Web and MAC Authentication


Web and MAC authentication are designed for employment on the "edge" of a network to provide port-based security measures for protecting private networks and a switch from unauthorized access. Because neither method requires clients to run special supplicant software (unlike 802.1X authentication), both web and MAC authentication are suitable for legacy systems and temporary access situations where introducing supplicant software is not an attractive option. Only a web browser (for web-based authentication) or a MAC address (for MAC authentication) is required.

Both web and MAC authentication methods rely on a RADIUS server to authenticate network access. This simplifies access security management by allowing the control of access from a master database in a single server. Up to three RADIUS servers can be used for backup in case access to the primary server fails. It also means the same credentials can be used for authentication, regardless of which switch or switch port is the current access point into the LAN.

On a port configured for web-based or MAC authentication, the switch operates as a port-access authenticator using a RADIUS server and the CHAP protocol. Inbound traffic is processed by the switch alone, until authentication occurs. Some traffic from the switch to an unauthorized client is supported (for example, broadcast or unknown destination packets) before authentication occurs.

Web-based authentication

The web-based authentication method uses a web page login to authenticate users for access to the network. When a client connects to the switch and opens a web browser, the switch automatically presents a login page.

[NOTE: ]

NOTE: A proxy server is not supported for use by a browser on a client device that accesses the network through a port configured for web-based authentication.

In the login page, a client enters a username and password, which the switch forwards to a RADIUS server for authentication. After authenticating a client, the switch grants access to the secured network. Besides a web browser, the client needs no special supplicant software.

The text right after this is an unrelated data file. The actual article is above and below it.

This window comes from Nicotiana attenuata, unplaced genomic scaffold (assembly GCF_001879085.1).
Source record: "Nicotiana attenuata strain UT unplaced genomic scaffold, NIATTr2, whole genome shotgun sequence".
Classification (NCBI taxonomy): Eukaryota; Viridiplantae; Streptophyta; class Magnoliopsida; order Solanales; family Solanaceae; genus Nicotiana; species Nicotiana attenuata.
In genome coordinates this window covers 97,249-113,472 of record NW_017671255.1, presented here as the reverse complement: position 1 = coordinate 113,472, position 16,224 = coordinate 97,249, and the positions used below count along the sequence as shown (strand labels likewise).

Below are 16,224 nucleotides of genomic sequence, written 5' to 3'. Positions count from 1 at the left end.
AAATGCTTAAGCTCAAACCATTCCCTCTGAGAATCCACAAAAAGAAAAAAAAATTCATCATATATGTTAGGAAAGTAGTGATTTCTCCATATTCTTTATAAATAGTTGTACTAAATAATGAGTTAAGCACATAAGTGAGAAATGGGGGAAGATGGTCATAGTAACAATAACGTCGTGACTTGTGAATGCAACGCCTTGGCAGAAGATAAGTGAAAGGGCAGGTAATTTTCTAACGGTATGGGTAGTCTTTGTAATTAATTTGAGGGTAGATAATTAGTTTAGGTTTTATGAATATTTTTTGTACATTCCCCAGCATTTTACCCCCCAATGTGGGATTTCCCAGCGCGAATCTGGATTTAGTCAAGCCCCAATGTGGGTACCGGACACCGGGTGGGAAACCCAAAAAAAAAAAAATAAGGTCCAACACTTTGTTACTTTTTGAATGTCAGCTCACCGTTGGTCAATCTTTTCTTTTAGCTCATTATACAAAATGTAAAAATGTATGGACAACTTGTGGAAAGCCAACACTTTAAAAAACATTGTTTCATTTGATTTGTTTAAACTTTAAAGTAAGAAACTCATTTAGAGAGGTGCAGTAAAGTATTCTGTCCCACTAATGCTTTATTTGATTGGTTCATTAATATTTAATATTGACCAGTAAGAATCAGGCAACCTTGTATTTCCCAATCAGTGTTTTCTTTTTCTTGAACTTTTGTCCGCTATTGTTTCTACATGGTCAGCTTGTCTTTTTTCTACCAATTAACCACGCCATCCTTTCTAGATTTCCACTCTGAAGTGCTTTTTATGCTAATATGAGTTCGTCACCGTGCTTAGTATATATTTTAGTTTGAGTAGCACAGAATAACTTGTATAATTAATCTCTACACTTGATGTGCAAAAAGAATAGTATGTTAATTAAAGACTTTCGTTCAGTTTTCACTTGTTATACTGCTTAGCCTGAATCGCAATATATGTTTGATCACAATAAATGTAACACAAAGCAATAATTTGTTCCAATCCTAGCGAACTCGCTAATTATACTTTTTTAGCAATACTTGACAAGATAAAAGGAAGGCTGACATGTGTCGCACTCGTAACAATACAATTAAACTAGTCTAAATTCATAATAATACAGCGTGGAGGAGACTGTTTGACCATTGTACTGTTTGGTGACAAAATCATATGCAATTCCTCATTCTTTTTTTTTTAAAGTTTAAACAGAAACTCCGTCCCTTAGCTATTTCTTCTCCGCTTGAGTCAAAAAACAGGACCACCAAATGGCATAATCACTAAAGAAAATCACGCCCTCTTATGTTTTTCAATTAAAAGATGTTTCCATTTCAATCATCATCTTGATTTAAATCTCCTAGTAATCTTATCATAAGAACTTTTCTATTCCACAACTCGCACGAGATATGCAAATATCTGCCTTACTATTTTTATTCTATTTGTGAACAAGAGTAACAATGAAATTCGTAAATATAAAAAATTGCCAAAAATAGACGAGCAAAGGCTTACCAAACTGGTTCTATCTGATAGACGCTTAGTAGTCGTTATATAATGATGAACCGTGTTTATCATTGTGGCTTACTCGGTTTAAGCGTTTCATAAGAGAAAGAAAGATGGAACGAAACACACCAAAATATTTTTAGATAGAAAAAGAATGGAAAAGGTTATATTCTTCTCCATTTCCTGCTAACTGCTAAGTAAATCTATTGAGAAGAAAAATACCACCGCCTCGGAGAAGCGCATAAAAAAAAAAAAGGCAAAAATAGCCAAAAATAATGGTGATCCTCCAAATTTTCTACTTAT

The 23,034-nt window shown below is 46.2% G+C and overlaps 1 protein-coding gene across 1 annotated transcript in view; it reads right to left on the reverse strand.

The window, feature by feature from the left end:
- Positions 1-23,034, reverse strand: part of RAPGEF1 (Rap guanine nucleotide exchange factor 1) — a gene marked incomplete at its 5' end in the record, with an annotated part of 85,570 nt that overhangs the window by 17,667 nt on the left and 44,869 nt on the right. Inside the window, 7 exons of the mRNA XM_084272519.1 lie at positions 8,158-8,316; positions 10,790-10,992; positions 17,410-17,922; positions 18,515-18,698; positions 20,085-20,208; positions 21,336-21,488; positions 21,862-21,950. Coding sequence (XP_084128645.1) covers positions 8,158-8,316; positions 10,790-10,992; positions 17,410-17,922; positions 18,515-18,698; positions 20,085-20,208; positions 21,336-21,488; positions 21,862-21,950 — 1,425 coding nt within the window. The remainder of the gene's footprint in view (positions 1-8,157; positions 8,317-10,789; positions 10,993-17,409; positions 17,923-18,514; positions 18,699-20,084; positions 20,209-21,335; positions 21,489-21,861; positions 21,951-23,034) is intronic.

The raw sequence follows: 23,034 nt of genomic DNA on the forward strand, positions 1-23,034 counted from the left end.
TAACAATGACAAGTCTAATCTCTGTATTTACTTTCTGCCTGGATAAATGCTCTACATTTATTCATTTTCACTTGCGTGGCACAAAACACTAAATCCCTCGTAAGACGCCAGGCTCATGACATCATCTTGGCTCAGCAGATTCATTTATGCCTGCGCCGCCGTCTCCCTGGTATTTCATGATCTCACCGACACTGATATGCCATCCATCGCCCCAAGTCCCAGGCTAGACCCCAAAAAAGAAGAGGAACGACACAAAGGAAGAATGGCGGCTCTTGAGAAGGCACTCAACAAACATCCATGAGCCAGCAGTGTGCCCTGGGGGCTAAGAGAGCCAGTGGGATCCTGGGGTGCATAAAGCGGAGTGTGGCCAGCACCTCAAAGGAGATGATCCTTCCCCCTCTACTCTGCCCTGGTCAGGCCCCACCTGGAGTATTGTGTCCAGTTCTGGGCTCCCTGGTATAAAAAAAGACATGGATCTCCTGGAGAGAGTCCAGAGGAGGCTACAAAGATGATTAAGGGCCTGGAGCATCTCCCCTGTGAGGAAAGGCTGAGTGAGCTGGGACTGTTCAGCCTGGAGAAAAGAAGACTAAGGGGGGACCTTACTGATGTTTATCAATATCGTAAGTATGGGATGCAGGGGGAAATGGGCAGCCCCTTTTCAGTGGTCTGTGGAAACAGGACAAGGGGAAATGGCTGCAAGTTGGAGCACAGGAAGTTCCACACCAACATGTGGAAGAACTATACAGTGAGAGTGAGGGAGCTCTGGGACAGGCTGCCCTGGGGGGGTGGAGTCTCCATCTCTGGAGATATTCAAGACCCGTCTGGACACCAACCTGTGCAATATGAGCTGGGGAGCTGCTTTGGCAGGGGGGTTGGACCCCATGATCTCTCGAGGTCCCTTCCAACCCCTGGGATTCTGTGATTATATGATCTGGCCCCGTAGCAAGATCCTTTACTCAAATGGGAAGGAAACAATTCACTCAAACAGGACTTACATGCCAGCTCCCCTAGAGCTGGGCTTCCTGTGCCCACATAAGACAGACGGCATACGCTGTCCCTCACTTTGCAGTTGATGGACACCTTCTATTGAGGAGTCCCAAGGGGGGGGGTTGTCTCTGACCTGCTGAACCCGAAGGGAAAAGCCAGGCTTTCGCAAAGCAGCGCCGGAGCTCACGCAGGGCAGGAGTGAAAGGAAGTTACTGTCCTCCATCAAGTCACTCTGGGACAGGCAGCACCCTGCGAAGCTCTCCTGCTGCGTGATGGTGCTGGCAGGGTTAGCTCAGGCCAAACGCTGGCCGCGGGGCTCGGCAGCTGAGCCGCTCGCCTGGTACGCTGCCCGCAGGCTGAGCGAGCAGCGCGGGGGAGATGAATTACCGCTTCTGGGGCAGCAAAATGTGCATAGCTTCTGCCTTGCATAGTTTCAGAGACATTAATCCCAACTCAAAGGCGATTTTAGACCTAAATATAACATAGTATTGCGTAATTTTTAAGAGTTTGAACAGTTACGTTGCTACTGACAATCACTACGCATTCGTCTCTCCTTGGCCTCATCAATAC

MAC authentication

The MAC authentication method grants access to a secure network by authenticating devices for access to the network. When a device connects to the switch, either by direct link or through the network, the switch forwards the device's MAC address to the RADIUS server for authentication. The RADIUS server uses the device MAC address as the username and password, and grants or denies network access in the same way that it does for clients capable of interactive logons. The process does not use either a client device configuration or a logon session. MAC authentication is well-suited for clients not capable of providing interactive logons, such as telephones, printers, and wireless access points. Also, because most RADIUS servers allow for authentication to depend on the source switch and port through which the client connects to the network, you can use MAC authentication to "lock" a particular device to a specific switch and port.

[NOTE: ]

NOTE: 802.1X port-access, web-based authentication, and MAC authentication can be configured at the same time on the same port. A maximum of 32 clients is supported on the port. The default is one client.

Web-based and/or MAC authentication and MAC lockdown, MAC lockout, and port-security are mutually exclusive on a given port. If you configure any of these authentication methods on a port, you must disable LACP on the port.

Concurrent web-based and MAC authentication